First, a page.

Playing the actual games themselves, leaves you with very little options Bat/Bunt, Pitch/Walk, ect. Once you start an at bat, you cannot stop it. This is a very good way of keeping up with the day to day development of your players, but can be very tedious and time consuming. I personally enjoyed the off-season more than the regular season. You’ll spend a lot of time managing the disabled players list, reconfiguring your line-up, and rejecting crappy trade offers. The minor league system can be aggravating to keep track off, but if you develop a player properly, then you’ll usually be happy with the results.

    The achievement list is time-consuming, making you win the World Series with 9 different teams. On average, I had to play 2-4 years with a team to get them into a good financial position and make a solid run at the post-season. Obviously, you can always Save and Re-load to help. Other achievements are kind of standard: Make a trade, Sign a Japanese Player, ect. The hardest achievement was bidding on, and signing 20 Japanese Players over the course of a 30 year career. This can only be done with a very large market team like the Yankees or Red Sox. By being forced to manage other teams for the achievements, I actually learned a good deal about other teams and players aside from my favorites, which I enjoyed.

    In conclusion, this is a good game for baseball fans, and probably a nightmare for non-baseball fans. There is certainly room for improvement, but it was a decent attempt at a game that is very hard to make great on a console; the pc games of the like, I think are better. If you like exploring the numbers that make up great ball players, and great baseball organizations, then you should like this game. If you like playing the baseball games themselves, and aren’t much interested in everything else, then give this one a pass.

    Turn the T.V. down and the stereo up. Nothing to listen to here.


    The visuals in managing games are ok, a bit choppy and overall, not too impressive. I give them a good deal of credit in this category, however, because of the menus. Seeing as this is mostly a menu game, and you are going to spend crazy amounts of time looking at these numbers, it was very important that the numbers were clear, easy to read, and not too hard to stare at for hours on end. To this point they did a really good job. Crisp, clear numbers, which is something I cannot say for a lot of games where reading and analyzing numbers is important.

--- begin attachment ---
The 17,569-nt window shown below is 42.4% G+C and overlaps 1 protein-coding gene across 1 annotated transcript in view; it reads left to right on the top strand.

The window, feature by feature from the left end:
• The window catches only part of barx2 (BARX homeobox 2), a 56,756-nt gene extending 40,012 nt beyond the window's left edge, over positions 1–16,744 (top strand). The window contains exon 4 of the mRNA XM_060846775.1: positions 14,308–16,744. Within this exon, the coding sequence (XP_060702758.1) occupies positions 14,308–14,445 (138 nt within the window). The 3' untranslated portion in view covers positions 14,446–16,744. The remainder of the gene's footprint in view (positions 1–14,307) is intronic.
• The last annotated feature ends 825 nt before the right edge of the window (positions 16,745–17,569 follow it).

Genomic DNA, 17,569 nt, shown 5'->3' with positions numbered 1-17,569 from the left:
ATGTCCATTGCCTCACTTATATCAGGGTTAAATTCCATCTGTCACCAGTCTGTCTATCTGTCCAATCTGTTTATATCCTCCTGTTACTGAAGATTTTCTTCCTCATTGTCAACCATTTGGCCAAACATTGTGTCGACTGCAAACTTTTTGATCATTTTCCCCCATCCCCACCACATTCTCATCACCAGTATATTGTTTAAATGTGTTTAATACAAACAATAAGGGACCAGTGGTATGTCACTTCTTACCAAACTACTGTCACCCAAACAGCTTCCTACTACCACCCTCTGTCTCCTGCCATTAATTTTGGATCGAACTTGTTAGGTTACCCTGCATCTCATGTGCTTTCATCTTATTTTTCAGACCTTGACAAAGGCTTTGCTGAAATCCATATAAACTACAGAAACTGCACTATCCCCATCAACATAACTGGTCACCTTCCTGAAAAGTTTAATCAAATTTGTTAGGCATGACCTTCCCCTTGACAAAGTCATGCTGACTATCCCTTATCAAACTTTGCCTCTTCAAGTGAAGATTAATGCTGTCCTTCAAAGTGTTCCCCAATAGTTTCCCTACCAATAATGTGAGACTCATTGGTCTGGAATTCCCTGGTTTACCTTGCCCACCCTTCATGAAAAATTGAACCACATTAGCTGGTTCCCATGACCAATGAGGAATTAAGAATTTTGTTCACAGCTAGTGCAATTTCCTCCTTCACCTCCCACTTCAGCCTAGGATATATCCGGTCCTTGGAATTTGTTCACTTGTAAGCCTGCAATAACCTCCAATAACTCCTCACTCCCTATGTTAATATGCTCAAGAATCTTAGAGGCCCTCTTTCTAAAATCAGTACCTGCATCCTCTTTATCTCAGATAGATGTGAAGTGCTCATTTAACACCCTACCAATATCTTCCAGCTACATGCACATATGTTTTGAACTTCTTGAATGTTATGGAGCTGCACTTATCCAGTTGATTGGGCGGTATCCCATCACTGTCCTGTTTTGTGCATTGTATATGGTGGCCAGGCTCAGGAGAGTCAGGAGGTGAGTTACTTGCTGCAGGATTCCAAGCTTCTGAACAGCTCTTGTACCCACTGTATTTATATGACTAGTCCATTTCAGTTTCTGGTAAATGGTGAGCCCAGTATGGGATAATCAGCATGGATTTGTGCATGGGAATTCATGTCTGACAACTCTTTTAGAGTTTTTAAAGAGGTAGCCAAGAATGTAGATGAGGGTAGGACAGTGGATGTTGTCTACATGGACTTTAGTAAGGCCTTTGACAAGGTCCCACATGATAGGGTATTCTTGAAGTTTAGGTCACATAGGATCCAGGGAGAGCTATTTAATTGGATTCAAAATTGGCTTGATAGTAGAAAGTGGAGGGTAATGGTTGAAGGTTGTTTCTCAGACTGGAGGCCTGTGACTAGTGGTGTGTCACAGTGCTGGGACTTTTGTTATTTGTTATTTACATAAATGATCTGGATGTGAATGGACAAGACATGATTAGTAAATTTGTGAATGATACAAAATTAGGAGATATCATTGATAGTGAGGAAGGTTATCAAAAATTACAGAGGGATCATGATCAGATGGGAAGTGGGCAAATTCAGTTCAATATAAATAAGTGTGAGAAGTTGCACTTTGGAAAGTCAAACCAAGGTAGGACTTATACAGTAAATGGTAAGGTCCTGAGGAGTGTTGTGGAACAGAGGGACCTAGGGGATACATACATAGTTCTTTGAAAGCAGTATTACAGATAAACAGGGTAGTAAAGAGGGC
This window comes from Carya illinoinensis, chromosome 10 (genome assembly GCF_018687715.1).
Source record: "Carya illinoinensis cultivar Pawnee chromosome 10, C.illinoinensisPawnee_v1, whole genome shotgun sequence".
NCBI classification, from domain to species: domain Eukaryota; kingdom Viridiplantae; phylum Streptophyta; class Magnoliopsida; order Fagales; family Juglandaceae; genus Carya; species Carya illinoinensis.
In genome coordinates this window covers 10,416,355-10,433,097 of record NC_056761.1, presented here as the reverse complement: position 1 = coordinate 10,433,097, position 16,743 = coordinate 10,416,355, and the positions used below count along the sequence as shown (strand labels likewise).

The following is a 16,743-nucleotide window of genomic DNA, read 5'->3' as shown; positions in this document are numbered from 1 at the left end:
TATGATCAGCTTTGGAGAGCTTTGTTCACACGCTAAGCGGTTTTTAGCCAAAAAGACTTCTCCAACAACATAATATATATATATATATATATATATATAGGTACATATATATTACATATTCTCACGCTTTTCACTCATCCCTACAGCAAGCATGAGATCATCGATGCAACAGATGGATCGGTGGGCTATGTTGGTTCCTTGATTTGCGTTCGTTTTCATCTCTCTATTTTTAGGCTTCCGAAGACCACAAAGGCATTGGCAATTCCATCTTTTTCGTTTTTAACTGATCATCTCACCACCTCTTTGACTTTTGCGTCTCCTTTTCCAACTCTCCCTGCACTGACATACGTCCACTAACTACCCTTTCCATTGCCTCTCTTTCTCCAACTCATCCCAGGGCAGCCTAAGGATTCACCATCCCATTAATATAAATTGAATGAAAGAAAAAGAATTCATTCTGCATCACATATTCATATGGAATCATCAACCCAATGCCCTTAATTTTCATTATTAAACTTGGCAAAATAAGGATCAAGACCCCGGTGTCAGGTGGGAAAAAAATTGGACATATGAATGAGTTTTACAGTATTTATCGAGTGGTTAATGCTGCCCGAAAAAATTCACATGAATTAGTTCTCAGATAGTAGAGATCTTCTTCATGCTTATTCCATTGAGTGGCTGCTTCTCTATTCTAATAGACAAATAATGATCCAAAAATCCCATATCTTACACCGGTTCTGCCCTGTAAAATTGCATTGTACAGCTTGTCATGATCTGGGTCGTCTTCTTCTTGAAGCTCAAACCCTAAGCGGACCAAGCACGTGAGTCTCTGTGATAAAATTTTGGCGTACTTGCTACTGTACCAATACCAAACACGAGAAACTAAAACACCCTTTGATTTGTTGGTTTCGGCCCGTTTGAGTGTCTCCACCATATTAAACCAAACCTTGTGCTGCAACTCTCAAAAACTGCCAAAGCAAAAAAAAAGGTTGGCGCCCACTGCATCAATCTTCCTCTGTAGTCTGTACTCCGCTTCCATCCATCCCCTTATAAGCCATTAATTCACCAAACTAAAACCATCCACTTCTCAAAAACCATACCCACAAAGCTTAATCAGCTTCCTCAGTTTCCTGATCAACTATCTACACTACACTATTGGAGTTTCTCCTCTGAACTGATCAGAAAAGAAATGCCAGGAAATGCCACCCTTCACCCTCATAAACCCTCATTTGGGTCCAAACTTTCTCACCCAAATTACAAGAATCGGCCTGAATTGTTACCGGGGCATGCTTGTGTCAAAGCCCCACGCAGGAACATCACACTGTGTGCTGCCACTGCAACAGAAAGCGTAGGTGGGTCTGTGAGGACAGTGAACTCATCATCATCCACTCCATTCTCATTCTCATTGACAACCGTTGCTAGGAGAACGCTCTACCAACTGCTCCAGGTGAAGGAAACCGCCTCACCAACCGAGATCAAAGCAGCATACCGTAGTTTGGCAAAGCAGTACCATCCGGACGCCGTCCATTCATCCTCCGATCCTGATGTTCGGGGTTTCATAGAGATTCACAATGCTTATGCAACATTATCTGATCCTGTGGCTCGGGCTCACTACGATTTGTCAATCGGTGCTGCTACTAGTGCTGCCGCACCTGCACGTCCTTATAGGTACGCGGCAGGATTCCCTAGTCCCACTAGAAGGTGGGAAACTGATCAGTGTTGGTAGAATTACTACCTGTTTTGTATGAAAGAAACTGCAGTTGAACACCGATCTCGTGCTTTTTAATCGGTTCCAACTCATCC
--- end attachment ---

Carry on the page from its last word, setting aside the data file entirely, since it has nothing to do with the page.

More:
This was hard to judge. Managing every game, the playability is short-lived and leaves you with little options. Managing your rosters, and year to year finances, the playability is pretty good; but I have to dock some points for the extended learning curve. If the hard-core fans give it some time, they will like it, if the casual baseball fan gives it time, they still might find it confusing. You’re teams performance is directly related to your GM and Manager Stats, seeing an increase in performance as your GM becomes better. I personally like the relationship, but some might find it annoying the first couple years, as their team underperforms. As far as repetition goes, it’s the same series of events every year, but what could you expect? That’s baseball.

    I have to dock them for not making the game immediately fun and easy to learn. This game will turn off a lot of casual baseball fans in the first few hours, whereas a smaller learning curve, could have saved them. However the game gains some face by making the game very realistic from a management standpoint. Every financial decision is important, not only the size of the contract, but also its length. Players slump, your payroll goes up and down, based on performance, ect. All very realistic.

    The list is certainly repetitive, but it forces you to take over teams that are not only stable and easy to manage, but also the teams that are in bad shape, and need an overhaul. I think that helps to complete the GM experience.
  • cc99999cc99999311,315
    16 Nov 2009 16 Nov 2009
    3 4 1
    In a Minute Review: MLB Front Office Manager

    You ever get crabs from sleeping with a girl you shouldn't have been with? Yeah?

    Well then you probably can remember hearing your buddy's badgering hidden coyly behind the statement, "well, you should have known better than sleeping with so and so..."

    This is that kind of game. If you have it- you should have known better.

    MLB Front Office Manager is probably the worst sports title released on the Xbox 360. That counts import games as well. This game is worse than MLB Stickball. It's worse than both XBLA Dodgeball games.

    You'll find that Space Giraffe is a more realistic space sim than MLB Front Office Manager.

    The problems are legion. A management interface that isn't one. Total lack of control once the game starts (you'll love all the 3-0 counts with runners on that your hitter swings away at and grounds into that inning ending double play), likewise your bullpen's ball to strikes ratio is ridiculously out of whack, and opposing hitters will foul off about two thirds of your pitches before unloading that crooked number inning on you.

    You can take just about any team - big market or small market and find yourself in last place fast.

    I decided to play with the Tampa Bay Devil Rays- and have spent the better part of a month playing off and on to get a 9-0 record. That's 9-0 after let's say 30 tries to stay undefeated.

    For shits and giggles I let the rest of the season play out. Keep in mind one key fact. This was the 2008 stat Devil Rays plus the 2008 stat CC Sabathia.

    My simulated record at the end of the season? 48-114. So much for speed never goes into a slump.

    The game has easy enough achievements- all you have to do is win with certain teams- and people have done it. But you are kidding yourself if you think this game is going to be fun.

    This is the All in Poker of Sports Games.